Belgian artist Piet Verhaert was an accomplished painter of portraits, interiors and genre subjects. Inspired by the Dutch and Flemish masters, he’s predominantly known for tavern scenes.
In the 17th century, drinking was a pastime and numerous Dutch and Flemish artists sought to capture the heady atmosphere of rowdy hostelries for an excitable middle-class market. Around two-thirds of Dutch genre scenes involved drinking. Dishevelled gentlemen falling from chairs, pipe smokers, busty women, and raucous behaviour. Paintings of this nature are referred to as ‘Merry Company’ and it was a world Piet Verhaert would’ve thoroughly enjoyed.
Van Beers Clique
But alas, he was born in the wrong century, so had to make do with 19th-century inns and a good imagination. In homage to the past, together with fellow artists Jan van Beers, Alexander Struys and Jef Lambeaux, he was a member of the notorious "Van Beers Clique" who were known for their eccentric behaviour. Attired in period costumes, they often wandered through the old streets of Antwerp creating havoc while sampling various indulgences along the way.
Piet Verhaert, Another!
Yet, despite his fondness for a pint or two, he was an exquisite draughtsman having honed his skills at the Royal Academy of Fine Arts, Antwerp, under Jozef Van Lerius (1823-1876). The Academy was a rigid affair with an emphasis on life drawing and copying the masters. One can imagine how he revelled in discussions concerning the past, yet rebelled against the established order.
His works are varied with many of them inspired by his love of 17th-century Flemish paintings. He’d often adopt a low-key, brownish palette to enhance an aged appearance. Flemish painter Adriaen Brower (1605-1638) seems to be an influence.
Adriaen Brower, The Smokers (1636)
As does Flemish painter Simon de Vos (1603-1676).
Simon de Vos, Merry Company (1631)
Despite being a fine draughtsman, Verhaert often preferred a rougher line to add robustness to his scenes with many feeling as rugged as a drunken Dutch peasant.
In 1873, Verhaert debuted at the prestigious Triannual Salon van Antwerpen and his career was in full swing. He later travelled to the Netherlands, Italy, Paris and then Spain where he made copies after Diego Velázquez (1599-1660). This must’ve been an interesting time as he immersed himself in works by the great Spanish master.
Upon his return, he arrived at a transformational time for Belgian art with numerous artists complaining about the direction of the Academies. Several were forming breakaway groups with ‘Les XX’ being one of the more influential. Les XX represented a circle of artists displeased with the conservative attitudes of the elite, particularly with regard to the selection policy for the official Academy Salon. If you didn’t make the list, your sales were drastically depleted.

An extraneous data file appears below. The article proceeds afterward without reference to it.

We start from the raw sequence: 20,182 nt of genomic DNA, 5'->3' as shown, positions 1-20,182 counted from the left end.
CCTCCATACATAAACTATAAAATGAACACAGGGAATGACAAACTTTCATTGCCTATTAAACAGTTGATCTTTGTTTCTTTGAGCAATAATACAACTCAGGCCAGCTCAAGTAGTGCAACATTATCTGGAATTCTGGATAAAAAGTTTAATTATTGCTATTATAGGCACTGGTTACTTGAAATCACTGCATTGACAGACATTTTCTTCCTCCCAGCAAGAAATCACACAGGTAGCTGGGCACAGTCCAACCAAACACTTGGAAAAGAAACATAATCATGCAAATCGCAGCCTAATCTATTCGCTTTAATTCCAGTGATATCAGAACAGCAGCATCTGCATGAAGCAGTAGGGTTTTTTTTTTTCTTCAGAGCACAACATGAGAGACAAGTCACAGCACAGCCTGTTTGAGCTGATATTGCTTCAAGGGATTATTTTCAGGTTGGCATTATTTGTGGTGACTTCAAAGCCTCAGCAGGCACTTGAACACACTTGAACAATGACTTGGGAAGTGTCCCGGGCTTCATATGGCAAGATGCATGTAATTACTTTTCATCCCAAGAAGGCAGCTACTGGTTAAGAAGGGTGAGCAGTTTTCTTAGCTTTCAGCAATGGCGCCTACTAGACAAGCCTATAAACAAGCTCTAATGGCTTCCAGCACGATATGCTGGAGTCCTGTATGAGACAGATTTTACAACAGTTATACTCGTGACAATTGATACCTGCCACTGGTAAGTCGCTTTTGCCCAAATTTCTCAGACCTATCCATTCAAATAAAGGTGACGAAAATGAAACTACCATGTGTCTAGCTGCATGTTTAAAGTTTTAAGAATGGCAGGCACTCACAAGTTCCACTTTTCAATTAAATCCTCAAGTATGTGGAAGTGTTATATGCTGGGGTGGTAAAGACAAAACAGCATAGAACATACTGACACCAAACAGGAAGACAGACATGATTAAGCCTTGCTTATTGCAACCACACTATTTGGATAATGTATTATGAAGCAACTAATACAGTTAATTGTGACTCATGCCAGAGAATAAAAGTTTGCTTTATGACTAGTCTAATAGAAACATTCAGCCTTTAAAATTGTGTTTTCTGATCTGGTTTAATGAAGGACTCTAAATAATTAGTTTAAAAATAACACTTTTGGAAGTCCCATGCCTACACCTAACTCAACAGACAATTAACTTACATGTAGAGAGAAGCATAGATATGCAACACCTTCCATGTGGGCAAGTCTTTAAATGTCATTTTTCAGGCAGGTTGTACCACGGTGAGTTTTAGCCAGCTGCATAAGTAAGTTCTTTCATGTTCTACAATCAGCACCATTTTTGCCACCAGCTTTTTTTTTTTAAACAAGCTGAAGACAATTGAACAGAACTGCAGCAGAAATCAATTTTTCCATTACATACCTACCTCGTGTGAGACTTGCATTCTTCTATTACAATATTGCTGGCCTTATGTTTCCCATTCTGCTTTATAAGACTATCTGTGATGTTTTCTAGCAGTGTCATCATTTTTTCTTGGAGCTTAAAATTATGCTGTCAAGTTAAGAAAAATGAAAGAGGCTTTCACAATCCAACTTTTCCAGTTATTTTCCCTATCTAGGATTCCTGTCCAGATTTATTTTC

Les XX held its own exhibitions and Verhaert became one of its members. It did particularly well with each show crammed full of interested buyers. A key part of its success was the introduction of foreign artists such as Paul Signac (1863-1935), Auguste Rodin (1840-1917), Camille Pissarro (1830-1903), Walter Sickert (1860-1942), James McNeill Whistler (1834-1903), and Paul Cézanne (1839-1906) among others. Vincent Van Gogh also famously sold his work, The Red Vineyard (1888), to Anna Boch, at a Les XX exhibition.
Aside from his works in oil, Verhaert was also an accomplished etcher and is particularly lauded for his album of etchings depicting the old districts of Antwerp, which were slowly disappearing. With this, he’s clinging to the past, perhaps longing for simpler times while surrounded by a rapidly evolving world.
Piet Verhaert, Self Portrait (1890)
In 1886, he returned to the Academy as a teacher, inspiring the next generation of Belgian artists in both the methods of the old masters and also the emerging ideas of the avant-garde. The Academy was beginning to change and Verhaert was a catalyst.
Piet Verhaert, The Card Players (1890). Possibly depicting his close friends in 18th-century costumes.
Regarded as a quick-tempered gentleman, in 1908 he died in tragic circumstances following a blazing argument with a neighbour over a boundary line. It’s said that he suffered ‘congestion’ during a heated debate and fell to the ground.
In a work from 1880, he’s added an inscription of: ‘Als de drank is in den man, is de wijsheid in de kan’.
When the drink is in the man
Wisdom is in the jug.
Verhaert is represented in numerous public collections including at the museums of Antwerp, Brussels, Doornik and Ghent.
Born in Antwerp, Belgium.
Studied at the Royal Academy of Fine Arts, Antwerp under Jozef Van Lerius (1823-1876).
Debuted at the Triannual Salon van Antwerpen.
Travelled to Paris.
Worked in Spain producing copies of paintings by Diego Velázquez (1599-1660).
Joined Les XX.
Began teaching at the Royal Academy of Fine Arts, Antwerp.
Died in Oostduinkerke, Belgium.